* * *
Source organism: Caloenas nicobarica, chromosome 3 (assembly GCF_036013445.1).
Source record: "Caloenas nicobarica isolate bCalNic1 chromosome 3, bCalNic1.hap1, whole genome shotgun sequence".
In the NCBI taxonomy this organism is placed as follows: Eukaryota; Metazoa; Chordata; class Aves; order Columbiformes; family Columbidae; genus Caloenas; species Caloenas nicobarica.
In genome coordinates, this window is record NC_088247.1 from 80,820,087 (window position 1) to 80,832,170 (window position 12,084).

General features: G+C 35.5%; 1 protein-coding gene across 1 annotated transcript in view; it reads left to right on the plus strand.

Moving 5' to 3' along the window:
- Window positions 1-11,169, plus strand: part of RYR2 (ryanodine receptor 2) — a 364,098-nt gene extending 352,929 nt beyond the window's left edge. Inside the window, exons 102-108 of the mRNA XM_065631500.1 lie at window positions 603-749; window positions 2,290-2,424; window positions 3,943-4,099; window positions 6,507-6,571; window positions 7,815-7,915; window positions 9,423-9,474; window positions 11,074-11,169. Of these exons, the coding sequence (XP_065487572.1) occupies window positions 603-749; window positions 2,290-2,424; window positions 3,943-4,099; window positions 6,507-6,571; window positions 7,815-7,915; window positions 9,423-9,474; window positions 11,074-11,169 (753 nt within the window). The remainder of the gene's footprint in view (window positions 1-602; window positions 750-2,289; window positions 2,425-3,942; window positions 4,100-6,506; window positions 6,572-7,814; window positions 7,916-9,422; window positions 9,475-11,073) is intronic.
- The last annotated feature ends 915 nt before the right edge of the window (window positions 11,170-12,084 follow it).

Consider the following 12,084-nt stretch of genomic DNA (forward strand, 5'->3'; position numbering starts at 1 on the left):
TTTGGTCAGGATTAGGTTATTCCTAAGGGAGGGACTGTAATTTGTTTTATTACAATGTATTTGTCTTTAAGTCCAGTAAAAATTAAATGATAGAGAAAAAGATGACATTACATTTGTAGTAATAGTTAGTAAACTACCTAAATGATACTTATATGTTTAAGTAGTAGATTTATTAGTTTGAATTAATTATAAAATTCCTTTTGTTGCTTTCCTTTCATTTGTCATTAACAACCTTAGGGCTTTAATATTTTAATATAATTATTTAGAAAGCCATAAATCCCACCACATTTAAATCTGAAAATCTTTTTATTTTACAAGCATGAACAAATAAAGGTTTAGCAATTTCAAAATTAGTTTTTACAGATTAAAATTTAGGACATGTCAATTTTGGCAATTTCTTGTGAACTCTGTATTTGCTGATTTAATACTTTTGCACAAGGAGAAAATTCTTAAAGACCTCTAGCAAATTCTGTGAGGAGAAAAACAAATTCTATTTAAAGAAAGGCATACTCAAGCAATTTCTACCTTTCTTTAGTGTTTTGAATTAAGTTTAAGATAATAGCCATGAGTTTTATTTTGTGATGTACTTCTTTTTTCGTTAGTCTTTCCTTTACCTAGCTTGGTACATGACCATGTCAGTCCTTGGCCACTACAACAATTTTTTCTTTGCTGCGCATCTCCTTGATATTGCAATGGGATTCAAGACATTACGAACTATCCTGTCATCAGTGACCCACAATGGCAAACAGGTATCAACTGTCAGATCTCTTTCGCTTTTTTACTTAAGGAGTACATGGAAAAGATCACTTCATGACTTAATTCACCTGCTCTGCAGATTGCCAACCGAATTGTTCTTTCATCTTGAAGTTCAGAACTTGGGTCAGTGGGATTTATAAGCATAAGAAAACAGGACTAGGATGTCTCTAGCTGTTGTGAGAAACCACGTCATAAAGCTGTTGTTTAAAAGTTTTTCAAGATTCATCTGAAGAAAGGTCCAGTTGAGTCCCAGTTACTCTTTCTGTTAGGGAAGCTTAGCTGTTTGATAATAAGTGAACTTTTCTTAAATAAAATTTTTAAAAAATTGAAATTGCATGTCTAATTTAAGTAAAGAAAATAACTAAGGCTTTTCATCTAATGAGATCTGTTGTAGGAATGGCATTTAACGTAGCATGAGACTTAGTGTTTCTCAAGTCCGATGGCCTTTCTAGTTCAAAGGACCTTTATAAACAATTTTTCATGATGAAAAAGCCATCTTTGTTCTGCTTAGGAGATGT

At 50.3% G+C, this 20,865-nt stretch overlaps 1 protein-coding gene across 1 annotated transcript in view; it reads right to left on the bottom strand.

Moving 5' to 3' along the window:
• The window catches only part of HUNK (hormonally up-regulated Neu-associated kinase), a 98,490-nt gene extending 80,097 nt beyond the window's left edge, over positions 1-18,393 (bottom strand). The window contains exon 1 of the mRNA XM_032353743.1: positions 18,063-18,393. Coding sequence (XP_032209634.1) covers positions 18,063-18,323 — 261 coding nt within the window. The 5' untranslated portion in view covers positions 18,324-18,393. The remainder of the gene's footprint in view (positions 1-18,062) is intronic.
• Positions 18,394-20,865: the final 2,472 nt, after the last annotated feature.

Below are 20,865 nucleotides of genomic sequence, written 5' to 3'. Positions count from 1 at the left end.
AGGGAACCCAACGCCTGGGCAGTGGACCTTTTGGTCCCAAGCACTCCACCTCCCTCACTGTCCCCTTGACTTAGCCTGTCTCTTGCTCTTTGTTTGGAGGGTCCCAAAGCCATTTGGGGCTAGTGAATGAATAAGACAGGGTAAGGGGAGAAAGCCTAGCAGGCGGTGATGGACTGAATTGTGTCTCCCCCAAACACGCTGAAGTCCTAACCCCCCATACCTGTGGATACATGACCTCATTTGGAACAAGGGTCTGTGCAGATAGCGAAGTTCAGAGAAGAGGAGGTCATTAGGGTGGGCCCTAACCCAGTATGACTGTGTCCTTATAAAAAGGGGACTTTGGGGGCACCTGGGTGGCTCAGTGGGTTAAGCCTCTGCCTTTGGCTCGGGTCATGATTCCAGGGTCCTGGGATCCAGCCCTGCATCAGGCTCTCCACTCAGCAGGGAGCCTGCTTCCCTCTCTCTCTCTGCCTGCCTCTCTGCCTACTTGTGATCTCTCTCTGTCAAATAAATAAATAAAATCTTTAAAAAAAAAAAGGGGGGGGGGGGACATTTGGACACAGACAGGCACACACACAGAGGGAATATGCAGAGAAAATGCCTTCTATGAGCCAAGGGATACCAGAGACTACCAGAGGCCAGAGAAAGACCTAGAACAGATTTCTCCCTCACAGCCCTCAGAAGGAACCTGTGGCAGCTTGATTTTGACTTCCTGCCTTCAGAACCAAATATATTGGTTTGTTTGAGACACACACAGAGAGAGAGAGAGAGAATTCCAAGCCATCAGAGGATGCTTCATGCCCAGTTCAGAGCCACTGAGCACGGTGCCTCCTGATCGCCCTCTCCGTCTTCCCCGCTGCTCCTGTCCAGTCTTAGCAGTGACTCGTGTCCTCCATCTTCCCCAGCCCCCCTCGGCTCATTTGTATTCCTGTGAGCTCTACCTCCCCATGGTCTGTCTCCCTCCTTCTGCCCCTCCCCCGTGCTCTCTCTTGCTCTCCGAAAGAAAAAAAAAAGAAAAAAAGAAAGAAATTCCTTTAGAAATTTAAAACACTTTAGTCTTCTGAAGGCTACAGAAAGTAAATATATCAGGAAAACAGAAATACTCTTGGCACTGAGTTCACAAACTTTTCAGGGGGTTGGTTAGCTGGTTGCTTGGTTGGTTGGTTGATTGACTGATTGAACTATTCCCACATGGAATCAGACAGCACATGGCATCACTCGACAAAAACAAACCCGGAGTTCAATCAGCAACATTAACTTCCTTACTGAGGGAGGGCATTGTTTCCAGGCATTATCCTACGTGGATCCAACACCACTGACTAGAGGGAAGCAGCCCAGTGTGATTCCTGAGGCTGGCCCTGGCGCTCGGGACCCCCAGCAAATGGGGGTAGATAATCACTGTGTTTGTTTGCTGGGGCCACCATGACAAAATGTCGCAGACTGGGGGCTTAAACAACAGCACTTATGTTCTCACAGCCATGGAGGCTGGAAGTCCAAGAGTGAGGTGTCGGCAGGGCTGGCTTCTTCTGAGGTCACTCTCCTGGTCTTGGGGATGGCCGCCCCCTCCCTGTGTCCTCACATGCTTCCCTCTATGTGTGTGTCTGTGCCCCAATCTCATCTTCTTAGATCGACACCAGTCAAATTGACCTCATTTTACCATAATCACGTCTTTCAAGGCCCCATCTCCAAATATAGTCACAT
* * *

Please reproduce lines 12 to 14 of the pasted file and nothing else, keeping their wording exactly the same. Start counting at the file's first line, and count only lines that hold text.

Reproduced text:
Moving 5' to 3' along the window:
• The window catches only part of HUNK (hormonally up-regulated Neu-associated kinase), a 98,490-nt gene extending 80,097 nt beyond the window's left edge, over positions 1-18,393 (bottom strand). The window contains exon 1 of the mRNA XM_032353743.1: positions 18,063-18,393. Coding sequence (XP_032209634.1) covers positions 18,063-18,323 — 261 coding nt within the window. The 5' untranslated portion in view covers positions 18,324-18,393. The remainder of the gene's footprint in view (positions 1-18,062) is intronic.
• Positions 18,394-20,865: the final 2,472 nt, after the last annotated feature.